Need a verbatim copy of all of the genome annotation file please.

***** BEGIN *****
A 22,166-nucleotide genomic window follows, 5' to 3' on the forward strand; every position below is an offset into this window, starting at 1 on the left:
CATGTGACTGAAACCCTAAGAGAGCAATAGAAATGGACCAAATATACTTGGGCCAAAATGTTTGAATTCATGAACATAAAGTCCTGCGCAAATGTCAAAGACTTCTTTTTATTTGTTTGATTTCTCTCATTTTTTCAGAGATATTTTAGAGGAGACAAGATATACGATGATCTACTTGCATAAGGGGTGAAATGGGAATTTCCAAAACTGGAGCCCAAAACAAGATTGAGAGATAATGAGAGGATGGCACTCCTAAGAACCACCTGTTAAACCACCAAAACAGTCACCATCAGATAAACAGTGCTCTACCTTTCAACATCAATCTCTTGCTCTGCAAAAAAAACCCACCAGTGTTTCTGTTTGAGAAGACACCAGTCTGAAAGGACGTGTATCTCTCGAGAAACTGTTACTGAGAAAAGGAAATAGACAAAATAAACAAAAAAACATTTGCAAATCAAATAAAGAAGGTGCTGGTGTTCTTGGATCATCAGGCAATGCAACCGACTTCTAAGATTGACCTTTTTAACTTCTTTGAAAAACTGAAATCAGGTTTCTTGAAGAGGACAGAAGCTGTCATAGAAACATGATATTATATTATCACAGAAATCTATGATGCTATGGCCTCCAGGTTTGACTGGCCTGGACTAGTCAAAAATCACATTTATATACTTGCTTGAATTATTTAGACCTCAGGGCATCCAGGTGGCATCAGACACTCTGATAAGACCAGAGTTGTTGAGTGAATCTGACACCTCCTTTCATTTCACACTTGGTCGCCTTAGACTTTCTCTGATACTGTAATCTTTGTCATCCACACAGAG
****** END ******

A 22,166-nucleotide genomic window follows, 5' to 3' on the forward strand; every position below is an offset into this window, starting at 1 on the left:
CATGTGACTGAAACCCTAAGAGAGCAATAGAAATGGACCAAATATACTTGGGCCAAAATGTTTGAATTCATGAACATAAAGTCCTGCGCAAATGTCAAAGACTTCTTTTTATTTGTTTGATTTCTCTCATTTTTTCAGAGATATTTTAGAGGAGACAAGATATACGATGATCTACTTGCATAAGGGGTGAAATGGGAATTTCCAAAACTGGAGCCCAAAACAAGATTGAGAGATAATGAGAGGATGGCACTCCTAAGAACCACCTGTTAAACCACCAAAACAGTCACCATCAGATAAACAGTGCTCTACCTTTCAACATCAATCTCTTGCTCTGCAAAAAAAACCCACCAGTGTTTCTGTTTGAGAAGACACCAGTCTGAAAGGACGTGTATCTCTCGAGAAACTGTTACTGAGAAAAGGAAATAGACAAAATAAACAAAAAAACATTTGCAAATCAAATAAAGAAGGTGCTGGTGTTCTTGGATCATCAGGCAATGCAACCGACTTCTAAGATTGACCTTTTTAACTTCTTTGAAAAACTGAAATCAGGTTTCTTGAAGAGGACAGAAGCTGTCATAGAAACATGATATTATATTATCACAGAAATCTATGATGCTATGGCCTCCAGGTTTGACTGGCCTGGACTAGTCAAAAATCACATTTATATACTTGCTTGAATTATTTAGACCTCAGGGCATCCAGGTGGCATCAGACACTCTGATAAGACCAGAGTTGTTGAGTGAATCTGACACCTCCTTTCATTTCACACTTGGTCGCCTTAGACTTTCTCTGATACTGTAATCTTTGTCATCCACACAGAG